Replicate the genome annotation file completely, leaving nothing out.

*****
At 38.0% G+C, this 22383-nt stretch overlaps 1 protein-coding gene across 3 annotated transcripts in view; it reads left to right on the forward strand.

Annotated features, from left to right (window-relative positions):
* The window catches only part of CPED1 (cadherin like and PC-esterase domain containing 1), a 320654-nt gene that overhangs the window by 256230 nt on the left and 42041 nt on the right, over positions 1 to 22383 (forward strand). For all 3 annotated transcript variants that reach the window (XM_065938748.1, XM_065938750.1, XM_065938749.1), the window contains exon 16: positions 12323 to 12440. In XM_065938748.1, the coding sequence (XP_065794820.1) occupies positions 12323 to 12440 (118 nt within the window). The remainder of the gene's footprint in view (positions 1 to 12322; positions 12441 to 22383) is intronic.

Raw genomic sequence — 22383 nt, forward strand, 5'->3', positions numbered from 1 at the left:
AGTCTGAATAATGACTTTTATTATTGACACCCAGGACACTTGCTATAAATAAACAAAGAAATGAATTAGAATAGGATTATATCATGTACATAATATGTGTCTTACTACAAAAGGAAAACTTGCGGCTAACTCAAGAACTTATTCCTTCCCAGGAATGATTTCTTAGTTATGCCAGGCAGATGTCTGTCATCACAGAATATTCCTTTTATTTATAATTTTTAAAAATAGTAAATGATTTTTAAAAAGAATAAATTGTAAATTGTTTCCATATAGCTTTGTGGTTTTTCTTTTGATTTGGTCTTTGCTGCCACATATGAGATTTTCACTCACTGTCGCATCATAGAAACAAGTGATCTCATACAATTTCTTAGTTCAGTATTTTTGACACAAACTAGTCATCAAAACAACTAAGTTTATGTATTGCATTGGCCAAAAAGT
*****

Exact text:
At 38.0% G+C, this 22383-nt stretch overlaps 1 protein-coding gene across 3 annotated transcripts in view; it reads left to right on the forward strand.

Annotated features, from left to right (window-relative positions):
* The window catches only part of CPED1 (cadherin like and PC-esterase domain containing 1), a 320654-nt gene that overhangs the window by 256230 nt on the left and 42041 nt on the right, over positions 1 to 22383 (forward strand). For all 3 annotated transcript variants that reach the window (XM_065938748.1, XM_065938750.1, XM_065938749.1), the window contains exon 16: positions 12323 to 12440. In XM_065938748.1, the coding sequence (XP_065794820.1) occupies positions 12323 to 12440 (118 nt within the window). The remainder of the gene's footprint in view (positions 1 to 12322; positions 12441 to 22383) is intronic.

Raw genomic sequence — 22383 nt, forward strand, 5'->3', positions numbered from 1 at the left:
AGTCTGAATAATGACTTTTATTATTGACACCCAGGACACTTGCTATAAATAAACAAAGAAATGAATTAGAATAGGATTATATCATGTACATAATATGTGTCTTACTACAAAAGGAAAACTTGCGGCTAACTCAAGAACTTATTCCTTCCCAGGAATGATTTCTTAGTTATGCCAGGCAGATGTCTGTCATCACAGAATATTCCTTTTATTTATAATTTTTAAAAATAGTAAATGATTTTTAAAAAGAATAAATTGTAAATTGTTTCCATATAGCTTTGTGGTTTTTCTTTTGATTTGGTCTTTGCTGCCACATATGAGATTTTCACTCACTGTCGCATCATAGAAACAAGTGATCTCATACAATTTCTTAGTTCAGTATTTTTGACACAAACTAGTCATCAAAACAACTAAGTTTATGTATTGCATTGGCCAAAAAGT